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Members of Parliament and Peers fall victim to brute force hacking attack

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A cyber-attack on the U.K Parliament has prompted concerns over national security as rumours are pointing the finger-of-blame towards a hostile state for the hack.

On the 23rd June 2017, a “sustained and determined cyber attack” was carried out. The hacker(s) attacked MP and Peer IT systems to reportedly get into their email accounts, and were successful in gaining access into 90 accounts.

Although this is only 1% of the 9,000 accounts on the same system, it’s nevertheless worrying in terms of exactly what information hackers may have obtained…

The hacking was done by brute force attacking which is where cyber criminals try to gain access by guessing passwords again and again. With the assistance of simple software, criminals can try hundreds to thousands of passwords in minutes by getting the software to keep guessing them. So there’s very little work on their part.

If a simple password is short and made up of a few lower case letters, hackers could easily guess the password using brute force software. Computerised software can try a huge number of permutations for all the letters in the alphabet and eventually guess the password.

In this case, users who perhaps may have used things like ‘password’, ‘parliament’ or ‘qwerty’ as a password are the ones that can easily end up hacked within minutes.

All passwords ordered to be changed

This simple attack method can be very effective when users have a simple password, and it seems even our legislation makers can’t escape a “telling off” by security experts for using weak passwords. All MPs and Peers have been ordered to change their passwords to make sure they’re updated as well as strong. After the first signs of hacking, accounts were frozen and systems shut down to prevent further damage.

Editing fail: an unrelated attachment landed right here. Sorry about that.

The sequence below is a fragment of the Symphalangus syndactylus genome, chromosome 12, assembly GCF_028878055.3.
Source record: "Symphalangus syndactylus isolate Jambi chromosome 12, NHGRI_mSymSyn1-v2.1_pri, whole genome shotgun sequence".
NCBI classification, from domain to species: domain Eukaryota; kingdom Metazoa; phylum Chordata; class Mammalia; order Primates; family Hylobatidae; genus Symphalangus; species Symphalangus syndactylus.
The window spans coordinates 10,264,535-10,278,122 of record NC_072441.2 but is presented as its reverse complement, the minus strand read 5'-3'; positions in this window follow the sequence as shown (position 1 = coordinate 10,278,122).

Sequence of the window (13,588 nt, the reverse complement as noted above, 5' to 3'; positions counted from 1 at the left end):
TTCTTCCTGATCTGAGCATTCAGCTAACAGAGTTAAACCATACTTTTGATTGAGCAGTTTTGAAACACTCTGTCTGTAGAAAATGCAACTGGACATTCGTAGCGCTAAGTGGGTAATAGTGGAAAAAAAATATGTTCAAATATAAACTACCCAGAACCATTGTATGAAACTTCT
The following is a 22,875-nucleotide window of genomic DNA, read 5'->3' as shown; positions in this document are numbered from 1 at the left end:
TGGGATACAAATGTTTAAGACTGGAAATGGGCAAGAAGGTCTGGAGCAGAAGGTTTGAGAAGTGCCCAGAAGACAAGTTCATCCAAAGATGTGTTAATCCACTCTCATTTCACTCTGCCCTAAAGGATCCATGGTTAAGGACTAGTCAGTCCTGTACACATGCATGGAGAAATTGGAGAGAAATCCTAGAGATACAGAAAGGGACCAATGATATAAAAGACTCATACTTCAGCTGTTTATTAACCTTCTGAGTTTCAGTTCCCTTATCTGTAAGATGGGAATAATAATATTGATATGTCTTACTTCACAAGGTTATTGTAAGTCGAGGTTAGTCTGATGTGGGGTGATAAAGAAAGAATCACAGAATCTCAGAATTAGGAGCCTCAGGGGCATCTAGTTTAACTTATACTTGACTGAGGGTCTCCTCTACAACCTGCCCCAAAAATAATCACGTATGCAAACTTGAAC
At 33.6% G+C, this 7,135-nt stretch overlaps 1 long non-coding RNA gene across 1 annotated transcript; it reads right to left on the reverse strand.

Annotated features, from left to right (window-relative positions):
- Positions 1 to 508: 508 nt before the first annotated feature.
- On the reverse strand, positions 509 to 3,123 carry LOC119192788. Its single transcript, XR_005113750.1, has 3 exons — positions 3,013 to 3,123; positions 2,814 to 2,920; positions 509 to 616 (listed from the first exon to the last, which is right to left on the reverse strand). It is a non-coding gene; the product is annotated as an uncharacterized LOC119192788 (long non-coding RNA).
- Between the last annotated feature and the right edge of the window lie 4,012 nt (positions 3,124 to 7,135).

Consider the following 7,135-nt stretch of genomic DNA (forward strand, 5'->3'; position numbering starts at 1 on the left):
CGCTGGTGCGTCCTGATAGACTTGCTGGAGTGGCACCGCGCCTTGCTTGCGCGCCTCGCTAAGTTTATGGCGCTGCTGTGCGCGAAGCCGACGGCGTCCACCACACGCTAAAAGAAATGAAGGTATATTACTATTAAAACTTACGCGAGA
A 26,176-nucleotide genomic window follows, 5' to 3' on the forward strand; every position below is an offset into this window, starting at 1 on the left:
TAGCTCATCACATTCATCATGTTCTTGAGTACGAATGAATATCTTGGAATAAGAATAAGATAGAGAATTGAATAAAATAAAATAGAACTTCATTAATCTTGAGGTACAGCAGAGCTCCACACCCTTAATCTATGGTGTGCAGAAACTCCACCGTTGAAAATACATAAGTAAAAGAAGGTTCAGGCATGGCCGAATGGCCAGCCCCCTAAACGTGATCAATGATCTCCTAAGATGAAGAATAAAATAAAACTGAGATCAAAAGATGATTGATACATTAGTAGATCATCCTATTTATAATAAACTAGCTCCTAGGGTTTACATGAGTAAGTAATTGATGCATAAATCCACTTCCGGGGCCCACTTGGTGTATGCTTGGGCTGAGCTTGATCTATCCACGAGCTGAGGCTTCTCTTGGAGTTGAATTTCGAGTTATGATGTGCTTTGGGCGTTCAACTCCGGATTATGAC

State-sponsored attack?

Given the nature of the hacked users’ position in U.K Parliament, there is uneasiness as to the security of information contained in emails. The Guardian newspaper believes the brute force attack may have been state-sponsored; North Korea and Russia being the main suspects.

The Times Newspapers reported that “Email addresses and passwords used by Justine Greening, the education secretary, and Greg Clark, the business secretary, are among stolen credentials of tens of thousands of government officials that were sold or bartered on Russian-speaking hacking sites. They were later made freely available”. However, given the reportedly unsophisticated method of attack, there are doubts as to whether a nation state is behind it.

Blackmail on the horizon?

With the new trend of ransomware this year, we wouldn’t be surprised if cyber-criminals looked to blackmail MPs and Peers with the threat of releasing sensitive information that could compromise national security. Even if the emails themselves didn’t contain sensitive information, the hacked passwords could be used for different accounts that do. An investigation has begun to check if and what information has been stolen, and what needs to be done to mitigate any damage.

A spokesperson stated:

“We are continuing to investigate this incident and take further measures to secure the computer network, liaising with the National Cyber Security Centre (NCSC). We have systems in place to protect member and staff accounts and are taking the necessary steps to protect our systems.”

This is yet another tale of warning to those who use simple passwords or reuse the same password for multiple accounts.

IMPORTANT: advice on this page is intended to be up-to-date for the 'first published date'.

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First published by Editor on July 10, 2017
Posted in the following categories: Hacking News and tagged with


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